|Scientific Name:||Acrocephalus caffer|
|Species Authority:||(Sparrman, 1786)|
|Identification information:||19 cm. Large, long-billed warbler with two colour-morphs. Most birds pale yellow, mottled with brownish-olive above. Dark morph all dark olive-brown. Similar spp. Tahiti Monarch Pomarea nigra blacker than dark morph, with pale blue, short bill; occur in different valleys. Voice Call a harsh churrr. Song a lively and varied series of whistles, churrs, and warbles; often long sustained. Hints Shy, skulking bird most easily located by its voice.|
|Red List Category & Criteria:||Endangered B1ab(ii,iii,v);C2a(i) ver 3.1|
|Reviewer(s):||Butchart, S. & Symes, A.|
|Contributor(s):||Gouni, A., Raust, P. & Blainvillain, C.|
|Facilitator/Compiler(s):||Khwaja, N., Mahood, S., O'Brien, M., Shutes, S., Stattersfield, A., Derhé, M.|
This species is listed as Endangered because it has a very small population and range, and it is now restricted to a single island where it is rare, localised and declining owing to disturbance and habitat degradation. Measures are urgently needed to regulate access to important breeding valleys and the collection of bamboo to slow its rate of decline.
|Previously published Red List assessments:|
|Range Description:||Acrocephalus caffer is found on Tahiti in the Society Islands, French Polynesia, having probably formerly occupied all the high islands in the group. The subspecies longirostris is probably extinct on Moorea although there have been at least two unconfirmed reports since 2000 (A. Gouni in litt. 2007, Cibois et al. 2008, A. Gouni in litt. 2011). The subspecies musae and garretti both went extinct on the islands of Raiatea and Huahine respectively, in the late 1800s or early 1900s. The species is absent from the Tahiti peninsula (Tahiti Iti) and has been rare and local throughout the 20th century, being recorded in six valleys during the period 1920-1923 (out of 14 visited) and 12 during 1986-1991 (out of 39), and estimated to number a few hundred individuals (Monnet et al. 1993b).|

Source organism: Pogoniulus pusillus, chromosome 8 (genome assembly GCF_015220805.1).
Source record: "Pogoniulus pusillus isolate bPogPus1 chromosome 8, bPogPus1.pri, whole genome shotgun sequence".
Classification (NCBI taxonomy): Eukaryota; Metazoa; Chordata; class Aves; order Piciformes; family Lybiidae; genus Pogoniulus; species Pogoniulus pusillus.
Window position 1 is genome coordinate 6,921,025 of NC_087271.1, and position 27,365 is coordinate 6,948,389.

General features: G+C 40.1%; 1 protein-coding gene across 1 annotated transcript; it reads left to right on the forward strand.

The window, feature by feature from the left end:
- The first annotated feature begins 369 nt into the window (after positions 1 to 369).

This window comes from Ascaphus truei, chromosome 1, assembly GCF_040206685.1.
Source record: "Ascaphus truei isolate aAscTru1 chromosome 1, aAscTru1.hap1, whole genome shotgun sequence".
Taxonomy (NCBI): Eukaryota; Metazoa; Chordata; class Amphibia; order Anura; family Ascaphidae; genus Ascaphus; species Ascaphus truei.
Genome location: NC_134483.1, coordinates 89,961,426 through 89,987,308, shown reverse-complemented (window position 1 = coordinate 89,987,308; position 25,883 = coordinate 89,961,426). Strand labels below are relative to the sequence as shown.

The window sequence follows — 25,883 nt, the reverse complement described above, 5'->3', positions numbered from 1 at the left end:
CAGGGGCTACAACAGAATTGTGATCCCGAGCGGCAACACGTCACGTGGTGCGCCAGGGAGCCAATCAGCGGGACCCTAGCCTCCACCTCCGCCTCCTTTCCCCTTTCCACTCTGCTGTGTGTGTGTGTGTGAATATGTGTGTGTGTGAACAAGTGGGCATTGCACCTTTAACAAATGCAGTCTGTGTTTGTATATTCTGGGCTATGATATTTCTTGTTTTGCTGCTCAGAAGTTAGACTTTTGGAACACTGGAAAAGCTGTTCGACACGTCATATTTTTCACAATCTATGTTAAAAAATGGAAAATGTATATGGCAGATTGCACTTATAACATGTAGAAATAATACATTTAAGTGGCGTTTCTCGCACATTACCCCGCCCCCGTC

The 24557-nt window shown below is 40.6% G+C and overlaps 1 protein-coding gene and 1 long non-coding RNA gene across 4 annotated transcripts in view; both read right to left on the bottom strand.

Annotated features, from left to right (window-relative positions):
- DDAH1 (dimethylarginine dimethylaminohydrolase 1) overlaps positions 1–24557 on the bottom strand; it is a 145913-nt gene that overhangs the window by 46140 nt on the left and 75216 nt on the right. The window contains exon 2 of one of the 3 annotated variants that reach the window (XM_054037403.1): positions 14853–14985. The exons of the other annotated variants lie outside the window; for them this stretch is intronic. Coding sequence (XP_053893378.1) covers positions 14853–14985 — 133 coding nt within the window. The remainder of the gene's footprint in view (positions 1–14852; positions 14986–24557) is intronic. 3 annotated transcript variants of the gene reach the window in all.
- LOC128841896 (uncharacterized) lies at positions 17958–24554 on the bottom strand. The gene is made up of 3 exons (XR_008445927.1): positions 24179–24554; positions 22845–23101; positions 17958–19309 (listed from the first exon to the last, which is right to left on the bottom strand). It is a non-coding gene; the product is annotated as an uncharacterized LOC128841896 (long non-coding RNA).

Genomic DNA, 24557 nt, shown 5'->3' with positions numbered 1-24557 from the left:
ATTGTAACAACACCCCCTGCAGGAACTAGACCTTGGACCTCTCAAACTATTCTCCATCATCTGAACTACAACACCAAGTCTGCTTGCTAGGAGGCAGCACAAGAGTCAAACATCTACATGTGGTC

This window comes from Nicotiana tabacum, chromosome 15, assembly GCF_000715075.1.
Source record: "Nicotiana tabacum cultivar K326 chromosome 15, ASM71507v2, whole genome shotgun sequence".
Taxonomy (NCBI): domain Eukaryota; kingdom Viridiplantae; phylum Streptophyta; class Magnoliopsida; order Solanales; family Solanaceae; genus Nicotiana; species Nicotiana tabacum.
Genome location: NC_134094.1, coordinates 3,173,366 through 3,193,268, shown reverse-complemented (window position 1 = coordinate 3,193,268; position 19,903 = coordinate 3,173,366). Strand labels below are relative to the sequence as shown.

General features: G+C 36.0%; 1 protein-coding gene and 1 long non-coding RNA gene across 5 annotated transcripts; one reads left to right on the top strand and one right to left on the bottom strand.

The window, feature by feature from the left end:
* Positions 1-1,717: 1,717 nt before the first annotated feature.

|Range Map:||Click here to open the map viewer and explore range.|
|Population:||The population is estimated to number a few hundred individuals by Monnet et al. (1993b). It is placed in the band 250-999 mature individuals, equating to 375-1,499 individuals in total, rounded here to 350-1,500 individuals.|
Trend Justification: The population is declining at a slow to moderate rate, owing to a number of factors, most important perhaps is the unregulated collection of bamboo.
|Current Population Trend:||Decreasing|
|Habitat and Ecology:||It occurs in bamboo thickets and second growth forests in river valleys and hillsides to 1,700 m. It feeds on insects but also takes lizards, small fish, crayfish, snails and nectar (Pratt et al. 1987, Thibault 1988). It is thought to breed exclusively in bamboo thickets (P. Raust in litt. 2007).|
|Continuing decline in area, extent and/or quality of habitat:||Yes|
|Generation Length (years):||4.4|
|Movement patterns:||Not a Migrant|
|Major Threat(s):||The development of hydro-electricity opened up the interior of the island with new roads and tracks (P. Raust in litt. 2007). This increased access has lead to a considerable increase in the exploitation of bamboo as well as invasion by the neotropical weed Miconia and an increase in tourists in four-wheel drive vehicles. These factors have modified the habitat considerably, and most worryingly have caused a loss of breeding habitat, as well as causing disturbance to birds (P. Raust in litt. 1999, P. Raust in litt. 2007). The introduction of feral cats Felis catus, rats Rattus spp. (A. Gouni in litt. 2012) and many alien bird species, including the aggressive Common Myna Acridotheres tristis, may also contribute to its rarity (Thibault 1988, Seitre and Seitre 1991).|
Conservation Actions Underway
Surveys are ongoing in the Papenoo Valley (C. Blainvillain verbally 2000).Conservation Actions Proposed
Resurvey the species in order to establish trends (C. Blainvillain verbally 2000). Control the exploitation of bamboo. Monitor numbers in easily accessible key sites. Investigate the severity of the threat caused by A. tristis and other predators. Consider control of predators at sites known to be important to the species. Protect important sites from habitat clearance through road and dam building and degradation by off-road vehicles.
|Citation:||BirdLife International. 2012. Acrocephalus caffer. The IUCN Red List of Threatened Species 2012: e.T22714806A39538331.Downloaded on 26 October 2016.|
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